The future of Tutoring: Evolution or revolution?

On Friday 25 October, over 200 independent tutors, corporate agencies and industry professionals gathered to tackle some of the most pressing questions facing the education sector today. The 4th annual conference of The Tutors’ Association (TTA), held at The Royal Society in London, looked at the role of education in social mobility, children’s mental health and the application of Artificial Intelligence.

Keynote speakers included James Turner, CEO of The Sutton Trust and Dr Kathy Weston, a leading parental engagement specialist.

“Tutoring is an important part of the educational landscape, used by increasing numbers of parents, schools and teachers. It is great to see a commitment from TTA and many of its members to ensure tutoring is not only of a high quality, but that it reaches more of the young people who need it most – the national conference was a testament to this. Government, schools, the tuition sector and not-for-profits like the Sutton Trust need to explore innovative ways to widen access to the best tutoring – whether through the pupil premium, vouchers or other imaginative approaches,” said James.

Launched in 2013, The Tutors’ Association is the UK’s only professional membership body for tutors. It provides the vital self-regulation that is necessary for tutors clearly to define their commitment to best practice, professional development and a strict code of conduct and ethics. With over 1000 members, and growing, the association is making significant strides to unite the national tutoring community.

Addressing a packed auditorium, TTA President, Tim Morris, reiterated his mission to bridge the gap between the tutoring and traditional education sectors. Since his election on June 26, Tim has spoken openly about the need for cooperation, not competition, between the sectors. His self-proclaimed mission for the next 12 months is to generate greater awareness of the association and push for more robust self-regulation of the private tutoring market. He is already making headway, having represented TTA on both national BBC and ITV broadcast interviews in the last six weeks.

“One-to-one tutoring is an increasingly effective solution to the challenges faced by the teachers, students and families of our modern age. It is absolutely crucial that, through collaboration with government, the media, our members and the wider public, we seek to ease systemic pressures in the education system. Only by making tutoring more accessible and addressing the regional disparities in funding through initiatives such as the Pupil Premium programme, can we hope to level the playing field for future generations,” said Tim.

The latest Sutton Trust/Ipsos-Mori survey revealed that more than one in four students have received private tuition in the last decade and 11% during the most recent school year. Similar to polls in recent years, pupils in London were substantially more likely to have received private tuition than the rest of the country, with two in five pupils from London (41%) having had tuition at some point. Perhaps most notably, the report highlighted that 27% of pupils received tuition for a school entrance exam.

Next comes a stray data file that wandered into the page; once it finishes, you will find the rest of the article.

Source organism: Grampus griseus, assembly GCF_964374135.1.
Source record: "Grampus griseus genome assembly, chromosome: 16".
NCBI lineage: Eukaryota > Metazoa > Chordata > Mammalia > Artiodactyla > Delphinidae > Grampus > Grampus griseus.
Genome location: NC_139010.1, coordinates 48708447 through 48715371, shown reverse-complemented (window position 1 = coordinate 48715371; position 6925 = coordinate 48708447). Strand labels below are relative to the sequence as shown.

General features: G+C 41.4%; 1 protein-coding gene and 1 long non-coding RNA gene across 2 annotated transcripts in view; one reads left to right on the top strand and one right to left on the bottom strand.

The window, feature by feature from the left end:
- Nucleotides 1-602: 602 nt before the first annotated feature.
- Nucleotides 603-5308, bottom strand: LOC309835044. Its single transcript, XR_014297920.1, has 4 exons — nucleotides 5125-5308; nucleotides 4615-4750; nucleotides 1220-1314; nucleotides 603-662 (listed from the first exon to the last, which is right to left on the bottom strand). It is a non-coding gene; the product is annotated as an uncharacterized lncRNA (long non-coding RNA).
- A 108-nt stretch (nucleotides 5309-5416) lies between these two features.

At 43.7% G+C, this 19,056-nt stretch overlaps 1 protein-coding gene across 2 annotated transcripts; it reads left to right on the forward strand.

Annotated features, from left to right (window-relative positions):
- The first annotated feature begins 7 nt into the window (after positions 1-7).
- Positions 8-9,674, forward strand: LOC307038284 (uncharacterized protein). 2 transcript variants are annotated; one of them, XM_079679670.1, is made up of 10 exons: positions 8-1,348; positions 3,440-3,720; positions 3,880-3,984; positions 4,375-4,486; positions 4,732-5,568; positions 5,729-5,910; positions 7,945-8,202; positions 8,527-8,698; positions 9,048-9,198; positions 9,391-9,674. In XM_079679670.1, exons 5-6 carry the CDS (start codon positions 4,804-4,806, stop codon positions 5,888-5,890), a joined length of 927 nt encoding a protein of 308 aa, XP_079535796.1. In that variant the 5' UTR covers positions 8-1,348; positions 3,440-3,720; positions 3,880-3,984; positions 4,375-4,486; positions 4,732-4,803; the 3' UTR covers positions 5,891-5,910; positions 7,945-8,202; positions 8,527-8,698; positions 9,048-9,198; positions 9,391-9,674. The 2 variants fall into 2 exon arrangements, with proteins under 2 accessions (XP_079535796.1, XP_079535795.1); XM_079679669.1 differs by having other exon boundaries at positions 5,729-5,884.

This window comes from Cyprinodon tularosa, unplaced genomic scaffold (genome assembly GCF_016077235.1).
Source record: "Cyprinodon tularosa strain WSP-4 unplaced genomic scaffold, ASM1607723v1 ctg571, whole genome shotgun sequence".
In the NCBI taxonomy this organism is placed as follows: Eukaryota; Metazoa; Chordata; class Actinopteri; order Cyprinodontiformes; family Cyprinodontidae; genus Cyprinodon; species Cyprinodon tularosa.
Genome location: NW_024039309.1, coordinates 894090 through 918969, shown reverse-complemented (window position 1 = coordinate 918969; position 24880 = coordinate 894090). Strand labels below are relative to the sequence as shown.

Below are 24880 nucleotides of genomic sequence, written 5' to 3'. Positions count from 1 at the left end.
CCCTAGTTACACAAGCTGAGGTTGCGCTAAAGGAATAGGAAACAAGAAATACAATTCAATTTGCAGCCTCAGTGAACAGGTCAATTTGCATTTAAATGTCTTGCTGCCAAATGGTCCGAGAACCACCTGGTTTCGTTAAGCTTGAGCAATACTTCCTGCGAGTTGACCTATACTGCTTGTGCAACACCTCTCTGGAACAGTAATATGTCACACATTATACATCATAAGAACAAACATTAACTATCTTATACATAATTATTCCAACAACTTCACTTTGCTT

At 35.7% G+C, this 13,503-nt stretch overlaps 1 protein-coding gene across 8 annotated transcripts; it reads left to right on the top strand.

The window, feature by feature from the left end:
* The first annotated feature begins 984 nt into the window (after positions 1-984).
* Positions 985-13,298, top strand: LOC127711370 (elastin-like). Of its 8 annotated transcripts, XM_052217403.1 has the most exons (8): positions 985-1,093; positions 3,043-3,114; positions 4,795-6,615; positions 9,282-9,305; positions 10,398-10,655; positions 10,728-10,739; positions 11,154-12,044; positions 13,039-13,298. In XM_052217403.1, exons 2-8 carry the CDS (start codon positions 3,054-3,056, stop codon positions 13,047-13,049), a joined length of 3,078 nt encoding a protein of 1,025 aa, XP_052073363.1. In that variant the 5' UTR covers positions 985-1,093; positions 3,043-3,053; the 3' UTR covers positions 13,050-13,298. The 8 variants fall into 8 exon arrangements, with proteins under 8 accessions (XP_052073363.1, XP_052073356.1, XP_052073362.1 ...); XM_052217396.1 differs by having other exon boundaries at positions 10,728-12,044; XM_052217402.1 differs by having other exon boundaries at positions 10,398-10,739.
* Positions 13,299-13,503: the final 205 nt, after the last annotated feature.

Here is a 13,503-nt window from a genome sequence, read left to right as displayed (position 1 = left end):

“Whilst private tuition is undoubtedly on the rise, we must act on the very real issue of regulation in the industry – something I am personally very passionate about,” said Tim. “Safeguarding should be at the forefront for all professional educators. And yet, there is currently no requirement to have a DBS check if you are a tutor, tutoring children. The Tutors’ Association is doing its bit to address that by ensuring that all our members are DBS checked – it’s a mandatory requirement for membership. I firmly believe that all tutors owe it to the families they tutor, and to themselves, to undertake one. In the meantime, any family employing a tutor who is a TTA member has the assurance that this is the case.”

The conference is yet another way in which TTA seeks to empower its members through lifelong learning and the opportunity to come together with their peers. Workshops and expert panels throughout the day provided an opportunity for delegates to get practical advice on technology, accounting, compliance and legislation as well as meet with several quality assured suppliers.

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About The Tutors' Association

The Tutors' Association (TTA) is the only professional membership body for tutoring and the wider supplementary education sector in the UK. Becoming a member The Tutors' Association signifies becoming part of the UK government recognised professional body. As well as supporting our Members we inform the public on all things to do with tuition and supplementary education in the UK. Schools, pupils and parents are increasingly working more closely with tutors to help raise pupils’ attainment and confidence. Yet the role of tutors and supplementary educators has gone largely unrecognised. The Tutors' Association seeks to change that and raise the sector’s profile by promoting tutoring as a viable profession and encouraging professional development.